Ah, book nerds. Where would you be without us?

At GOP Debate, McCain and Romney Bicker Over Whom Reagan Would Love More

| Wed Jan. 30, 2008 10:19 PM EST

At the end of the final Republican presidential primary before Super-Duper Tuesday, CNN's Anderson Cooper, the lead moderator, noted it had been "a remarkable evening of politics." Not so.

The debate, held at the Ronald Reagan presidential library in Simi Valley, California, on Wednesday night, was all-too predictably a contest in Reagan-hugging, with John McCain, the apparent frontrunner, and Mitt Romney, the apparent No. 2, trying to out-Reagan the other. Neither said much new. After all, they agree on keeping in place George W. Bush's war in Iraq and his tax cuts. But the two men needed something to argue about, so they tussled over McCain's charge that Romney last spring supported setting a timetable for withdrawing U.S. troops from Iraq. This was the exchange that would be sliced and diced by the pundits and the analysts. In a way, both McCain and Romney were wrong.

This dust-up began last week when McCain said "Romney wanted to set a date for withdrawal similar to what the Democrats are seeking." McCain pointed to an ABC News interview, during which Romney was asked, "Do you believe that there should be a timetable in withdrawing the troops?" His reply:

Well, there's no question--but that the President and Prime Minister al-Maliki have to have a series of timetables and milestones that they speak about. But those shouldn't be for public pronouncement. You don't want the enemy to understand how long they have to wait in the weeds until you're gonna be gone. You wanna have a series of things you wanna see accomplished in terms of the strength of the Iraqi military and the Iraqi police and the leadership of the, of the Iraqi government.

Was Romney talking about a timetable for a withdrawal or a timetable for other steps? He wasn't clear. So the interviewer pressed him: "You wouldn't do it publicly because - the President has said flat out that he will veto anything the Congress passes about a timetable for - troop withdrawals. As president, would you do the same?" And Romney said,

FEMA Creates Its Own Disaster

| Wed Jan. 30, 2008 7:18 PM EST

frog.jpg

Remember FEMAvilles? They were those thousands of trailers sitting in a cow pasture while victims of Katrina and other storms remained homeless. In 2006, the empty trailers were just one more insult to the already-battered citizens of the Gulf Coast. Yet amazingly, it gets worse. Not only did FEMA put off distributing the trailers, it also put off testing those trailers for toxic chemicals. Now, new documents reveal that once public outcry finally forced the agency to conduct the tests, it squelched the results of its own report—that the chemicals in question may cause cancer.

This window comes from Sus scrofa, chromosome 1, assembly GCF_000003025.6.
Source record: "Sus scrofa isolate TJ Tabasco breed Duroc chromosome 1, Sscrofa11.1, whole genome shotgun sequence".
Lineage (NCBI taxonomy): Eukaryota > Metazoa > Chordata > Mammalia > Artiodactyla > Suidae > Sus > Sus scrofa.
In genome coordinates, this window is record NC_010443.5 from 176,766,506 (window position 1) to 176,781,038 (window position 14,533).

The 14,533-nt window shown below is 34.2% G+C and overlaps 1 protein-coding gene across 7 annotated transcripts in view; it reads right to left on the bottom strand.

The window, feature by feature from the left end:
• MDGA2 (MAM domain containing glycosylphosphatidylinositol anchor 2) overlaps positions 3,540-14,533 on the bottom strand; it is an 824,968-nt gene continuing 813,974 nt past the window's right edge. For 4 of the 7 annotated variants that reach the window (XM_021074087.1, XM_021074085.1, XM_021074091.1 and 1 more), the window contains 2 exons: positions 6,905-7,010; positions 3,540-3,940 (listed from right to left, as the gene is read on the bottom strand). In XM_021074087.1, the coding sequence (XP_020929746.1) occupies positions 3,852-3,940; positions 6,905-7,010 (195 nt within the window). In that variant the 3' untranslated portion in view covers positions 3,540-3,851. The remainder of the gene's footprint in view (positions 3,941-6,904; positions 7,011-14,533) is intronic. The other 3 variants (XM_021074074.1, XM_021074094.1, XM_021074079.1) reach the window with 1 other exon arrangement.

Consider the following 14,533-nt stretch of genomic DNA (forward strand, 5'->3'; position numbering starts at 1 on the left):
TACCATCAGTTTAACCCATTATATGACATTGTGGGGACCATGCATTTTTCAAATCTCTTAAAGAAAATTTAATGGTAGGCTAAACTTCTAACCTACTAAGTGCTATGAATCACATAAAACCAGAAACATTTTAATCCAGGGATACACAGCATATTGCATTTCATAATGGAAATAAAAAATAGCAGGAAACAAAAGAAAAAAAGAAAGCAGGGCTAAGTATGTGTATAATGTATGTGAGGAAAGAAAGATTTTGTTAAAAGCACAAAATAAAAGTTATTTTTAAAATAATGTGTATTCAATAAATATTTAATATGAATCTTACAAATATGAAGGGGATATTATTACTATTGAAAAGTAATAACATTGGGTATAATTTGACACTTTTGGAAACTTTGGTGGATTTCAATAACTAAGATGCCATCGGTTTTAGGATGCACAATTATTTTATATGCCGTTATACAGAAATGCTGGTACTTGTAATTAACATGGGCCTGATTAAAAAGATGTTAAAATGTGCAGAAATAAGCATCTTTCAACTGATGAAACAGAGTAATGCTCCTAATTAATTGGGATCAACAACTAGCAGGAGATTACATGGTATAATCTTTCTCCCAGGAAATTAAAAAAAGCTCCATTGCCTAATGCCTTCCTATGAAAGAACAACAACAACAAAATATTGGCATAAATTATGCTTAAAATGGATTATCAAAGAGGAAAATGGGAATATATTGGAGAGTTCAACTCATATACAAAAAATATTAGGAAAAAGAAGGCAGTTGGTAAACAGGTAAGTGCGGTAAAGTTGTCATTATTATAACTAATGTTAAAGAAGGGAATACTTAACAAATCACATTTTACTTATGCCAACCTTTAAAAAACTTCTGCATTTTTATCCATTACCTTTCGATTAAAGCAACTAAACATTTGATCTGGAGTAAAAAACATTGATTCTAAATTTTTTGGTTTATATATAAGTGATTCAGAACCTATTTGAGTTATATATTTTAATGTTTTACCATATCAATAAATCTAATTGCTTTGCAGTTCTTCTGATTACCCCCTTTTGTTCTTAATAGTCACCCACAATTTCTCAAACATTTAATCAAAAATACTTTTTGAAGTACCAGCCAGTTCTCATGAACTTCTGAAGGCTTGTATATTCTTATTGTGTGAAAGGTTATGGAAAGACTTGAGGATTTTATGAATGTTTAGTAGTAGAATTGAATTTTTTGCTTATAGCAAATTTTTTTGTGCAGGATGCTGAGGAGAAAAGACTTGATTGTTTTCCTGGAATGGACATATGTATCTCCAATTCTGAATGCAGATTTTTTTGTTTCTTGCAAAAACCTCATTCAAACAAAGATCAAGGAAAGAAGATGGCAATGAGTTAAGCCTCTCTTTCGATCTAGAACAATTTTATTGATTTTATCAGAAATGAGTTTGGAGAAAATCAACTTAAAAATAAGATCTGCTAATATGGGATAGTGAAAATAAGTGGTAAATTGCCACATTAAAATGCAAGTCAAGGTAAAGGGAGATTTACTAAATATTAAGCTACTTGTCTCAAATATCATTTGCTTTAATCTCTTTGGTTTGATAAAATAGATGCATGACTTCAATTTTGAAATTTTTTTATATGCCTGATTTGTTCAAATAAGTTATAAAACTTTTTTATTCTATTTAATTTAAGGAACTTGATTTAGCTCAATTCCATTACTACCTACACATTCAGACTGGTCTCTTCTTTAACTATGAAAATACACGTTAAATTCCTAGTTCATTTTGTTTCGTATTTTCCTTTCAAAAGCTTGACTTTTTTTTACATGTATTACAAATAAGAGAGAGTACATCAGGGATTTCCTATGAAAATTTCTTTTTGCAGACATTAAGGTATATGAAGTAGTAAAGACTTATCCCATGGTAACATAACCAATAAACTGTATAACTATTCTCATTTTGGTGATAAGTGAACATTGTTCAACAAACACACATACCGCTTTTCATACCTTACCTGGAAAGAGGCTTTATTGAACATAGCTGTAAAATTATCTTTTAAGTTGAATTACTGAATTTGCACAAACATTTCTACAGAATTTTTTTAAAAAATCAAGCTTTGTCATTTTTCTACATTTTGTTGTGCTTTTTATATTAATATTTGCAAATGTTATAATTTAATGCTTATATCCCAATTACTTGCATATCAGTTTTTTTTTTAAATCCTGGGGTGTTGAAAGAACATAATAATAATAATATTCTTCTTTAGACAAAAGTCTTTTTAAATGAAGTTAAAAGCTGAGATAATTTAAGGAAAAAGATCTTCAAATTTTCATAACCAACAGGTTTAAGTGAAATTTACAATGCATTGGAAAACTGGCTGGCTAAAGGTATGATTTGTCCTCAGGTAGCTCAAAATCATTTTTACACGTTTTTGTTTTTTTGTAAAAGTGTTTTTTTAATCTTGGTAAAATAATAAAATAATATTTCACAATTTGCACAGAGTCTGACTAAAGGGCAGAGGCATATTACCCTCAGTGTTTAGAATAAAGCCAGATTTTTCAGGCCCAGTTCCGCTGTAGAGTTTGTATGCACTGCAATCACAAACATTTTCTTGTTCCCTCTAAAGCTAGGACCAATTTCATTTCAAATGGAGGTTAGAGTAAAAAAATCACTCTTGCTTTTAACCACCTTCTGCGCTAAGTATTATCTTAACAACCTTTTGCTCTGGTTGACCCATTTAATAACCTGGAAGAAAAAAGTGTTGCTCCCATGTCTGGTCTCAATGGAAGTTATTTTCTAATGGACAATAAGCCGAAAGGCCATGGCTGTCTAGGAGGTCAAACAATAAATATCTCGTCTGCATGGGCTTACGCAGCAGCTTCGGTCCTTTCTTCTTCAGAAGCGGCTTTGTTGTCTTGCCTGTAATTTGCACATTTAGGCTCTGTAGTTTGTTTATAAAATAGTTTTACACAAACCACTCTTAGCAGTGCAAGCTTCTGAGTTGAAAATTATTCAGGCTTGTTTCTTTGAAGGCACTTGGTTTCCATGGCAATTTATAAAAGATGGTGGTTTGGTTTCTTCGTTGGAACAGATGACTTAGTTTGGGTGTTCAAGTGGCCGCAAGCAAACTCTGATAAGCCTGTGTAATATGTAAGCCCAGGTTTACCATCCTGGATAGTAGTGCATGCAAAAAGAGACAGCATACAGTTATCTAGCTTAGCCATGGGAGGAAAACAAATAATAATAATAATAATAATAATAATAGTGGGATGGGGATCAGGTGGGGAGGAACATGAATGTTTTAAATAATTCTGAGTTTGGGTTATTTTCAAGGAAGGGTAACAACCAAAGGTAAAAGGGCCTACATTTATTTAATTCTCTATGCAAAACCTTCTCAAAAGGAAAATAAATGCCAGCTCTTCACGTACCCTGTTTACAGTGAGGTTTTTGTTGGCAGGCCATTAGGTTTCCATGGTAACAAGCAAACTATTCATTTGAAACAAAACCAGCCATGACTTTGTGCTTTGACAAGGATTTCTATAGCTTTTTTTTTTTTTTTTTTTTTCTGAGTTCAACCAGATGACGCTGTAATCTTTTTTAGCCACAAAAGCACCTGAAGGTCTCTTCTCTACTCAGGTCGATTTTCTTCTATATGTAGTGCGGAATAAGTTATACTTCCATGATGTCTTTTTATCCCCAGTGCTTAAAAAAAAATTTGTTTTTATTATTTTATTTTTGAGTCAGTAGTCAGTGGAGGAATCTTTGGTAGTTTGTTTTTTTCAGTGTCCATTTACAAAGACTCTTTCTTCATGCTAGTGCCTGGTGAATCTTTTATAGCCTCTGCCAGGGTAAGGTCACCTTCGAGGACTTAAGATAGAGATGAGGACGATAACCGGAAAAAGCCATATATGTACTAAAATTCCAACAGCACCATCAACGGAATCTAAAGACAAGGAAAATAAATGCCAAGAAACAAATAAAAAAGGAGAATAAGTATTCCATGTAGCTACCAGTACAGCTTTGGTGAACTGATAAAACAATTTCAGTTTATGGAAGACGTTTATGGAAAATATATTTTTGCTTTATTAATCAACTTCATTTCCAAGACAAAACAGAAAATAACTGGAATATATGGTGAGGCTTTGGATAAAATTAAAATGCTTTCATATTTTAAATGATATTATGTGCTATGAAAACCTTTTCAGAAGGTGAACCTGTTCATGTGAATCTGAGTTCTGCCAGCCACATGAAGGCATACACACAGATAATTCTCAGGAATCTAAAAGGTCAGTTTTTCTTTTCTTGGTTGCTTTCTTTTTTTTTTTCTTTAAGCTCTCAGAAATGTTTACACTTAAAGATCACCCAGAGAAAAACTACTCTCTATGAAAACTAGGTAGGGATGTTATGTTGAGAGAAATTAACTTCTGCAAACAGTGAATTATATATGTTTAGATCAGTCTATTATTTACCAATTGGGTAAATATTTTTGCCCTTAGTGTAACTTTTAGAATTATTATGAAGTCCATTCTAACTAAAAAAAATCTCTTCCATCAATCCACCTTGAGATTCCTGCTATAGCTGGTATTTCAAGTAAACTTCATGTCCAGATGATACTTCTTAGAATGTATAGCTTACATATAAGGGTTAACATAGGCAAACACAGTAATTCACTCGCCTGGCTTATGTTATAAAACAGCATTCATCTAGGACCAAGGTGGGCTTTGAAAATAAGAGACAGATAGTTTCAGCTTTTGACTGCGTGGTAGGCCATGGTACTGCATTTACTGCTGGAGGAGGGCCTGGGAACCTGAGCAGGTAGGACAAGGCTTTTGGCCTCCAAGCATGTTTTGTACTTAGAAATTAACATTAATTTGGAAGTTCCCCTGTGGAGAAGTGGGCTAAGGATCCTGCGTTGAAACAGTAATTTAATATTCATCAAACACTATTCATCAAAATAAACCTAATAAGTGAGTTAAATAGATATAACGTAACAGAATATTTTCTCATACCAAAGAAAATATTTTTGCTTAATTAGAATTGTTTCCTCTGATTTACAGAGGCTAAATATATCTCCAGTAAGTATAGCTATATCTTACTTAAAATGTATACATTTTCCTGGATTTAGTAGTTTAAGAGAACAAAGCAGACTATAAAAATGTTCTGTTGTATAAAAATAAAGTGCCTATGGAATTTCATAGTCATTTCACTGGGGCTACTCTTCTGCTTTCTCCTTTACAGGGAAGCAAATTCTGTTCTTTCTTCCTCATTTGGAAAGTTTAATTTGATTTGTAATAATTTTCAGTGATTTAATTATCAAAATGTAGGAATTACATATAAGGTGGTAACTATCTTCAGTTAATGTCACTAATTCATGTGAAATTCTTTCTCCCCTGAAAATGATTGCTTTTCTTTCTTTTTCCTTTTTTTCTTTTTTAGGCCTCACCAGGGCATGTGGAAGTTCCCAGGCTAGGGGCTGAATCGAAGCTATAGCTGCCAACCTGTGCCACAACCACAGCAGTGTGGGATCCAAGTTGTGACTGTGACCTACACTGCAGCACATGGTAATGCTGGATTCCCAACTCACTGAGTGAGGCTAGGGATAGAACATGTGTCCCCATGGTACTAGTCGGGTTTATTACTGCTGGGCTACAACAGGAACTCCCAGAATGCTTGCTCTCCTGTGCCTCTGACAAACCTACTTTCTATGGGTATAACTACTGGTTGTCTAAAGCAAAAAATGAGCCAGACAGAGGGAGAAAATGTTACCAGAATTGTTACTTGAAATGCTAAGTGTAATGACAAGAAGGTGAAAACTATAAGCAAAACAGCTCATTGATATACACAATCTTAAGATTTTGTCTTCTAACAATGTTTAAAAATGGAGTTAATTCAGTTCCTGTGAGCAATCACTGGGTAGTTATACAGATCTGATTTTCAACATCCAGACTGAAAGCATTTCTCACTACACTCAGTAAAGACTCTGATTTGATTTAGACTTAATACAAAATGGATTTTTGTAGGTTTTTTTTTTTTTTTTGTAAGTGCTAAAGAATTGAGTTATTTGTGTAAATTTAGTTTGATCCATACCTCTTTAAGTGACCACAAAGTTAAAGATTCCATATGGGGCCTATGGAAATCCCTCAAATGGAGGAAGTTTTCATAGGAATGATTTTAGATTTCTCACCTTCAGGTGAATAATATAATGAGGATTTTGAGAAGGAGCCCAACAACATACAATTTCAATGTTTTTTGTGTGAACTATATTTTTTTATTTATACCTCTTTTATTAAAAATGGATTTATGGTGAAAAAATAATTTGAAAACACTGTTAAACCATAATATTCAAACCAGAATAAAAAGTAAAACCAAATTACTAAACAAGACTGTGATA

Salon reports that in 2006, following reports of a rash of medical problems experienced by trailer residents, the agency asked scientists at the Agency for Toxic Substances and Disease Registry (ATSDR) to prepare a "health consultation" regarding toxins in the trailers. When chief of toxicology Christopher De Rosa insisted that the report address the long-term cancer risks associated with formaldehyde (a chemical used for embalming which, in addition to its other health effects, may trigger spontaneous abortions), FEMA went around him and had two of his associates prepare the report instead. When De Rosa discovered the deceit and complained to both his boss and FEMA's attorney, he was removed from his job.

Though the report, initially released at the beginning of 2007, was finally revised to include the cancer risk last October, the damage has likely already been done. Salon reminds us that the people the agency actually did manage to place in trailers "almost immediately...called FEMA to complain of illnesses, from breathing difficulties, bloody noses and rashes to more serious problems, and even deaths, possibly connected to high levels of formaldehyde gas permeating the trailers." And as the victims of Katrina continue to move out of the region, their long-term heath problems will go with them. What's most shocking, though, is the amount of effort the agency continues to devote to obscuring its own mistakes. When the next Katrina strikes, will FEMA have done anything to learn from them?

—Casey Miner

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Heat Increases Baby Bottle Chemicals

| Wed Jan. 30, 2008 5:34 PM EST

baby-bottle.jpgA University of Cincinnati study has found that the hotter the liquid, the faster polycarbonate plastic bottles release toxins. Currently, reusable water bottles, baby bottles, and many other containers are made out of polycarbonate plastic. (For an easy guide to types of plastics and their dangers, click here.)

Researchers found that plastic bottles holding boiling water released bisphenol A, an environmental pollutant, up to 55 times faster than those containing room-temperature water. Baby formula is commonly boiled in preparation, so it's likely that very hot formula could leach high amounts of bisphenol A from baby bottles. However, the researchers do not know how much bisphenol A humans would have to consume before it became harmful.

Bipsphenol A is known to cause cancer and hormone irregularities and is "just one of many estrogen-like chemicals people are exposed to," said lead researcher Scott Belcher, "and scientists are still trying to figure out how these endocrine disruptors—including natural phyto-estrogens from soy which are often considered healthy—collectively impact human health."

While scientists figure out the effects, you might consider switching your plastic travel mug to stainless steel.

There's No Accounting For Taste, Part 3: People Like What Other People Like

| Wed Jan. 30, 2008 5:04 PM EST

Celine Dion and hit parades